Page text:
Accept things for what they are. It is what it is. The less resistance you pose against reality, the less pain you’ll experience, and the lighter and more carefree you’ll feel.

So, what did we say: How do you climb a mountain? One step at a time.

Just breathe. It’ll all work out the way it’s supposed to. The universe knows where it’s directing you. It’ll be better than you expected. And it will help you evolve. You’ll become better too. It’s certain.

Let’s make a pact

You know those New Year resolutions we already forget in the second week of the year? Well, what if we were consistent in keeping them? Or rather, what if we set more feasible goals that were easier and more plausible to implement?

We have this hope – or expectation if you please – that what we’re doing on the first day of the year is how we’ll spend the rest of the year too. So, we put on our most elegant clothes, choose the company of our most loved ones, and try to be as happy as possible having fun. But is that illusion realistic? That we can maintain this atmosphere and emotion all 365 days through?

Life has its ups and downs and that is a reality we cannot ignore.

Stress is inevitable, as a psychiatrist friend highlights, we’re bound to be thrown off balance, but the emotional anxiety it is accompanied with is something we can be trained to manage.

When we allow ourselves to fall into unprecedented bursts of anger it’s because we’ve been suppressing too many feelings for too long, of the sentiment that our viewpoint is not being understood no matter how hard we try to explain ourselves. Panic attacks set in because we’re not able to promptly manage the stress that surrounds us. But what if we could train our minds to be as happy, calm, and serene as on that very first day of the new year? It’s not easy. But it’s not impossible either.

When something goes wrong, we are bombarded with a myriad of thoughts, mostly negative. But what we most lament is the time we lost. We feel that we are in a constant race against time in life and when things go south it’s the first thing that comes to mind and causes additional anguish. The time we allow to pass without doing the things that help us grow, things that we enjoy, being in places that calm us, being embraced and pampered by the people we love.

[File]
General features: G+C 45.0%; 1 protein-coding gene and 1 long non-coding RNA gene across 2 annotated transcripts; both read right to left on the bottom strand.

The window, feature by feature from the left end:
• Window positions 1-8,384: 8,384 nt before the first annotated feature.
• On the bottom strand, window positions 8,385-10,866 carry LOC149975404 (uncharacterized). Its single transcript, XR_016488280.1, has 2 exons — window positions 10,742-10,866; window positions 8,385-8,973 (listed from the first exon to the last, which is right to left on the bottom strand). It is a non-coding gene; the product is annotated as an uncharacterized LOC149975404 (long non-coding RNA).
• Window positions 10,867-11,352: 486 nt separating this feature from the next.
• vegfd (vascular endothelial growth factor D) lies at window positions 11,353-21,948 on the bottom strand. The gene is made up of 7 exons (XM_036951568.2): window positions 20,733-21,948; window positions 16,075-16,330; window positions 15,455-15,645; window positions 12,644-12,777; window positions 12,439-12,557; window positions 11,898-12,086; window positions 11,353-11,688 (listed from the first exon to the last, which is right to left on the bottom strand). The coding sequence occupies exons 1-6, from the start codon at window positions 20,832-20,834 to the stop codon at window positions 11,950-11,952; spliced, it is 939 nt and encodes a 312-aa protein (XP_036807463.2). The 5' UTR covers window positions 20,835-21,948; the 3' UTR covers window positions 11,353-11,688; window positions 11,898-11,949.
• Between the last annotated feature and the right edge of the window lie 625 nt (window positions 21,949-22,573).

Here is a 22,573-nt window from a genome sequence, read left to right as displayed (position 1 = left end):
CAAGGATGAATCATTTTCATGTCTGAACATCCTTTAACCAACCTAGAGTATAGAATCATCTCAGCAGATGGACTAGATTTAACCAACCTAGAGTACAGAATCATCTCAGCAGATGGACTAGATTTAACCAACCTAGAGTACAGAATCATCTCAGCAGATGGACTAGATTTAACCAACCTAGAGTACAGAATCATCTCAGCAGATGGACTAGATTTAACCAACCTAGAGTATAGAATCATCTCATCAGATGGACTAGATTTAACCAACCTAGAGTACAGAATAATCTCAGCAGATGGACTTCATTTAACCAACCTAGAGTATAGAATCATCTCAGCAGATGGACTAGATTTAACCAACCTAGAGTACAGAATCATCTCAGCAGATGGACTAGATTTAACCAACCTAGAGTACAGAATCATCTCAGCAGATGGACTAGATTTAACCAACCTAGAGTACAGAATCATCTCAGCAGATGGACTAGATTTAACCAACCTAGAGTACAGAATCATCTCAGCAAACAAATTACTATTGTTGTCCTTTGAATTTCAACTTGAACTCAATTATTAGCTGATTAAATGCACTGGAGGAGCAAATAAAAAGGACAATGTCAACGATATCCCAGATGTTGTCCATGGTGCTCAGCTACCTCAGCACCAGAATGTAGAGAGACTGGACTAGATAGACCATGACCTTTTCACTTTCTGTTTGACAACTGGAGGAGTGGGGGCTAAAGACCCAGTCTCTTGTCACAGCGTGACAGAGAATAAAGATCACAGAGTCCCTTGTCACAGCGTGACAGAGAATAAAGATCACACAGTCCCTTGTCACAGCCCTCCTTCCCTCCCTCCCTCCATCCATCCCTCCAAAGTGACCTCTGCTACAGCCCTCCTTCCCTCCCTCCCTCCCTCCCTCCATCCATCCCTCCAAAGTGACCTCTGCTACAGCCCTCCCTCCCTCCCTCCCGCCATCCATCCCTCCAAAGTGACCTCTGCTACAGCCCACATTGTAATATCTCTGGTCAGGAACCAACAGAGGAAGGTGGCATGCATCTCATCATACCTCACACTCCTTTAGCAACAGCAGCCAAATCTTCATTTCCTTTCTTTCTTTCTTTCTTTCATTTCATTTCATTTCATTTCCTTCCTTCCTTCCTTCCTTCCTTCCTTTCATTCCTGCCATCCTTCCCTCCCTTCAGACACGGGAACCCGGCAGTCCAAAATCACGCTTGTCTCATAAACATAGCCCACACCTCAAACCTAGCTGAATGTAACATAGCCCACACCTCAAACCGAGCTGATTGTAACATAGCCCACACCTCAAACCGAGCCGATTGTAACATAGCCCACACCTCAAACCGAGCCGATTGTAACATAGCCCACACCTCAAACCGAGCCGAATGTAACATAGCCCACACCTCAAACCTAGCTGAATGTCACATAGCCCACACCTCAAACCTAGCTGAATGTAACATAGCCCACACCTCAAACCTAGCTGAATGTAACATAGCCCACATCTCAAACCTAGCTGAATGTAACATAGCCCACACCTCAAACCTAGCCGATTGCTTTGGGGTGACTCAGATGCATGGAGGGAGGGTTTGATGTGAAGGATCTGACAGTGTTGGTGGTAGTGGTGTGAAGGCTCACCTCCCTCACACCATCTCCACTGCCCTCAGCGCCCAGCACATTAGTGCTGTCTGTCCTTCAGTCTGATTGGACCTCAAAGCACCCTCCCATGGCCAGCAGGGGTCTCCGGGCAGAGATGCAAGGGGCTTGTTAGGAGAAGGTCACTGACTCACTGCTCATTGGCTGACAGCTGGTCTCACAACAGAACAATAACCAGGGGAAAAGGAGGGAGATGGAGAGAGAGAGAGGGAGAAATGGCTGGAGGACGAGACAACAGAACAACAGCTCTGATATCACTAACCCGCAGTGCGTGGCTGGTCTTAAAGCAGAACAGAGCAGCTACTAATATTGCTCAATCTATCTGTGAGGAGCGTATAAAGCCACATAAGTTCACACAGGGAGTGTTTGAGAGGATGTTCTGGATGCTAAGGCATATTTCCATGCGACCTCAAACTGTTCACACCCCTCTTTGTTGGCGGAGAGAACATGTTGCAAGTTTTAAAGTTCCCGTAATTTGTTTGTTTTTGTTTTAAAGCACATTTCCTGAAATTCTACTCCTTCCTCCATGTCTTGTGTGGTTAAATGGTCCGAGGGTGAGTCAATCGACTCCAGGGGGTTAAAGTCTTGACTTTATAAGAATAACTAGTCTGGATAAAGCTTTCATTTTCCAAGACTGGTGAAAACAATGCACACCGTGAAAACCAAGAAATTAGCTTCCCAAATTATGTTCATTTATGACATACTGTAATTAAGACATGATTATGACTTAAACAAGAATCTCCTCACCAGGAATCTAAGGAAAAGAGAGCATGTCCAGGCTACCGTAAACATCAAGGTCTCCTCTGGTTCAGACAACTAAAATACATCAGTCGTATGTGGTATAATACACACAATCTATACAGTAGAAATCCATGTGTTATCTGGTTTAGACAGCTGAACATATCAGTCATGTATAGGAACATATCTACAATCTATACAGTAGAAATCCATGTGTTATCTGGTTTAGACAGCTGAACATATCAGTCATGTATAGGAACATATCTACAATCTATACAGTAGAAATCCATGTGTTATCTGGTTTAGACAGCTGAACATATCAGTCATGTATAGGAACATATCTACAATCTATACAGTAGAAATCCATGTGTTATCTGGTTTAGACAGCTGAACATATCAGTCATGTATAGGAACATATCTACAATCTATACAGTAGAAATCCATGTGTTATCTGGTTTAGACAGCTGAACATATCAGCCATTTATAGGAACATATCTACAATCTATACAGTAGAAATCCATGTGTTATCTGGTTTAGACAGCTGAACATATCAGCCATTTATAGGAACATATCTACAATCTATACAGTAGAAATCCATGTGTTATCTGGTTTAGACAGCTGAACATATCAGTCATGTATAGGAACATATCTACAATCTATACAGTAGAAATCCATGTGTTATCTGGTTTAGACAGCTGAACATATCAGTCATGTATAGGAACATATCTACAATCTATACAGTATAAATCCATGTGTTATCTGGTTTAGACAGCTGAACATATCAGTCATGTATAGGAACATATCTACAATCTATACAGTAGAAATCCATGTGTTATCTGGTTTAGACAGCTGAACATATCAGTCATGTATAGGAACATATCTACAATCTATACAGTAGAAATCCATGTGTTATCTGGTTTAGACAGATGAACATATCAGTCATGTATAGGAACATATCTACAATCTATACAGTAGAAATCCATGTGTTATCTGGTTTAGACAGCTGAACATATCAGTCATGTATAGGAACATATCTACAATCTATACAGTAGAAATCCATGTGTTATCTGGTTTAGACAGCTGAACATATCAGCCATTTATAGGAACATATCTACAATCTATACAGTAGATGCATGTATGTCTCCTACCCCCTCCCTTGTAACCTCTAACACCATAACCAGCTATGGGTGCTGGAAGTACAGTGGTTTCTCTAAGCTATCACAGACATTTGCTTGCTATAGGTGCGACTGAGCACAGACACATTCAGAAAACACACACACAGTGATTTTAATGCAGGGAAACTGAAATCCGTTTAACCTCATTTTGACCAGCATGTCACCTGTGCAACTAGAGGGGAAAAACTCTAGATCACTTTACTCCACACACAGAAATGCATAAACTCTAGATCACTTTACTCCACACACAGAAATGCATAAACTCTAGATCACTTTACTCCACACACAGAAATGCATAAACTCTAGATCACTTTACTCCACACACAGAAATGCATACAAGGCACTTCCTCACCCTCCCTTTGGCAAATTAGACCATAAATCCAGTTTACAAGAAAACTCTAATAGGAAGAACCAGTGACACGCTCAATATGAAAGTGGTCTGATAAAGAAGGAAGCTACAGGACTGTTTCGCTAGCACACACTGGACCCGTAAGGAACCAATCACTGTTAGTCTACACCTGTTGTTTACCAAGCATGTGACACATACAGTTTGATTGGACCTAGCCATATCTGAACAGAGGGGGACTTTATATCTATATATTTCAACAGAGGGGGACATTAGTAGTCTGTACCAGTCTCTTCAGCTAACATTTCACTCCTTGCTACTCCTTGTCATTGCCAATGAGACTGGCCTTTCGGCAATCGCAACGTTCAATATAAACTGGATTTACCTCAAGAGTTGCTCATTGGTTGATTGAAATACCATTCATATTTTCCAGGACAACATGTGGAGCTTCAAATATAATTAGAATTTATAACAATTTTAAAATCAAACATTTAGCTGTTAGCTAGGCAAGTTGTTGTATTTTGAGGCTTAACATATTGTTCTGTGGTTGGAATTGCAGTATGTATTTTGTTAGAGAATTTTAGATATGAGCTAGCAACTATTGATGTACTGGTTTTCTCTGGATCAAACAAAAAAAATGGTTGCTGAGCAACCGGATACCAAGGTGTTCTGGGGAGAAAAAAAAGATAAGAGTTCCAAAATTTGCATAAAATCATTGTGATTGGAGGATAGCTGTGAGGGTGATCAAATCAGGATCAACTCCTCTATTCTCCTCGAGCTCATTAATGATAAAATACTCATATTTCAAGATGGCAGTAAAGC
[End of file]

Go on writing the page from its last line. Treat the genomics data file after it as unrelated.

When we’re having fun, we don’t pay attention to how quickly time passes. When we’re not, that’s when it becomes more obvious. Because we miss things. We miss the things that bring a smile to our face, the people who make us laugh, but most of all the person we are when we’re with them.

What if we made a resolution to be stronger this year? To tolerate more but also less, to set healthy boundaries (which is always not as easy as it sounds), to laugh more and sustain yourself as best as you can?

What if we made a pact to make the most of every single passing minute?

The vastness out there

©MCD

Our time has become strange. It’s that portion of future history books that no one will be able to fully explain or rationally justify the reasons why things happen. People have become insane in every sense. We’re losing our grip on our selves, our actions, what we can control and what not, and most importantly our minds. There is a lot of anger out there; tension that cannot be relieved, unhealthy sentimental eruptions leading to what we dub as toxic. Actions that make no sense and cannot be predicted. But all are resulting in a negative flow of what has by now become a mundane routine. We are not shocked by anything anymore because nothing surprises us.

What if we changed our perspective? What if we – tried at least – to silence the negativity our minds speak to us?

Get out.

Of your head, your house, your situations.

Walk it off.

Just be alone with yourself and the nature surrounding you.

Breathe.

Let your eyes gaze beyond the horizon.

Realise how vast the world is and how tiny a part of it we are.

Change the way you see things and soon you’ll realise that things will themselves change too.

It’s not all that bad. You just think it is and you’ve convinced yourself it’s so.

A challenging heartfelt wish

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When the last day of a very strenuous year begins with ominous news, you begin to question the very essence of our existence. It’s not only about reviewing everything we’ve been through the past 365 days anymore, or the past two years with a global pandemic still hanging over us. It’s about rethinking our very take on life itself; our perspective on how we march ahead; of what we consider important and prioritise; of what we actually do to live a life; and what even constitutes a ‘life of plenty’, a ‘happy life’.

It’s easy to spread wishes here and there. It’s as simple as saying ‘good morning’ or asking ‘how are you?’. But is it heartfelt? How rarely do we nowadays mean what we say, especially when it has to do with wishing others the best?

We desire health and blessings, happiness and love, strength and success.

What we really want is serenity, someone to lift the mental exhaustion off our shoulders, the safety of having a family nearby – be it of relatives or friends; that secure feeling of knowing that whenever something – anything, no matter how big or small – happens, there is someone there to call. We want peace of mind and of heart, that tranquillity we are so lacking in this modern era, to be able to create the life we want, to pursue the targets we set, to be realistic about what we want to do in our lives, and to have the stamina to live it.